To understand Li Xuelian’s situation, you would be better served reading Kafka than Flaubert. Appealing her legal case all the way to Beijing is truly a Kafkaesque, Sisyphean process. Yet, Li persists because her honor is at stake. She was not merely betrayed by her ex-husband, he dubbed her a Pan Jinlian, in reference to the infamous murdering adulteress of Chinese literature. The title is awkwardly Flaubertized, but the portrayal of China’s legal and political system burns like acid in Feng Xiaogang’s darkly absurdist I am not Madame Bovary (trailer here), which opens this Friday in New York.
Li and her husband Qin Yuhe hatched a plan to temporarily divorce, thereby entitling him to a newer, larger company apartment of his own. Of course, they were to subsequently remarry after sufficient time had passed, except Qin double-crossed her, marrying another woman instead. Li is not sophisticated or well-educated, but she still will not take his treachery lying down. She will plead her case in court and when the provincial judges condescendingly dismiss her, she will appeal her to the county seat and ultimately all the way to Beijing.
At each level, Li gets the brush-off, but she is a quick study. By the time she reaches Beijing, she understands the value of symbolic protest. Soon after she stops the Party chairman’s limo, many of the bureaucrats who dismissed her case find themselves dismissed from their positions. Yet, that does not provide the satisfaction Li is seeking, so she will return.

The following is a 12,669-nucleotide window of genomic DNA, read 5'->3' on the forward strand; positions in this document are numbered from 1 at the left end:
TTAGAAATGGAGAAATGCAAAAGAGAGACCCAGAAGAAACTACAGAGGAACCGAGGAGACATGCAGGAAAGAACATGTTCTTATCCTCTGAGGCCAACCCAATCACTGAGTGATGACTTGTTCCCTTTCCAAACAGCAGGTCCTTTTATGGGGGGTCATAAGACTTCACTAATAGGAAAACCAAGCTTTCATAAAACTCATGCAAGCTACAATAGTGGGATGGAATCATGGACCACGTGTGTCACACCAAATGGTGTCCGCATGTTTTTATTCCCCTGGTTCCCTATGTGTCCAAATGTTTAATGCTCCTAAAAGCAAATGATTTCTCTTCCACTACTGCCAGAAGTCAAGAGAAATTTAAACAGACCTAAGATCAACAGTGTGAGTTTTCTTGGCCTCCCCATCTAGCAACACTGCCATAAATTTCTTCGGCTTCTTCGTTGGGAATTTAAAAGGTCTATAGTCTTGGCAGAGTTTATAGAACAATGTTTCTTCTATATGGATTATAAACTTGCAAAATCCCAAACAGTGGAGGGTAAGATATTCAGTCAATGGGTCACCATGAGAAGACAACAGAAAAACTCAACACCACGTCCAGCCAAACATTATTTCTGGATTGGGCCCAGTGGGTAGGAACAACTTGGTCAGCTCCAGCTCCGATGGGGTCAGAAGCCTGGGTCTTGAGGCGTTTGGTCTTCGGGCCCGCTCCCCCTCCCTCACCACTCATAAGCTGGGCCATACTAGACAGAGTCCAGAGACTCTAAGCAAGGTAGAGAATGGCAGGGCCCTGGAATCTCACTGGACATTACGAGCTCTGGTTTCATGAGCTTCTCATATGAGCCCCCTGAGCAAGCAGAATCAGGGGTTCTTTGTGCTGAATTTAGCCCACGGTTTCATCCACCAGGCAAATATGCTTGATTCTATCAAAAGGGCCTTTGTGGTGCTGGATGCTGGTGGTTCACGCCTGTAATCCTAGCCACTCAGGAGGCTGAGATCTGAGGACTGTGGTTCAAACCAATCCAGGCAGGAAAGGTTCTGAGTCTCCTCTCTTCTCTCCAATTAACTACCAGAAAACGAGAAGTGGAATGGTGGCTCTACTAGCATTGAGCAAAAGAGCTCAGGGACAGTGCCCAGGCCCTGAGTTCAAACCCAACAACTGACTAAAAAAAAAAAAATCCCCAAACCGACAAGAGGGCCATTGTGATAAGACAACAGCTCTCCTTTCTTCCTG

Frankly, the legal appeals process in China is much more time consuming and even more profoundly unjust than suggested in Bovary. For the full picture, seek out Zhao Liang’s revelatory documentary Petition. However, as an indictment of government corruption and incompetence, is impressively bold, especially from director Feng, who previously helmed rah-rah films like Assembly, Aftershock, and Back to 1942. If you seriously contend the Party still cares about the people after watching Bovary, you must be both a fool and a knave.
It also features international superstar Fan Bingbing like you have never seen her before, in more ways than one. Seriously de-glamorized, she looks like the rustic peasant the officials so blithely assume her to be. Yet, she vividly projects earthy strength and a naïve vulnerability. Her performance is somewhat akin to Gong Li’s remarkable work in Zhang Yimou’s The Story of Qiu Ju, which partly bears thematic comparison to Bovary.
Frankly, we have never really seen Fan (or just about anyone else) framed this way either. Throughout all of the provincial scenes, Feng and cinematographer Luo Pan confine our view to a perfectly circular frame of vision, evoking a sense of rondo renaissance paintings. When the action moves to Beijing, the aspect ratio shifts to a still restrictive square. Only the devastating denouement is presented in something resembling standard wide-screen. It might sound like a gimmick, but it actually works, because each shot is so carefully composed. It also blocks out any extraneous distractions from Fan’s brutally honest and exposed star turn.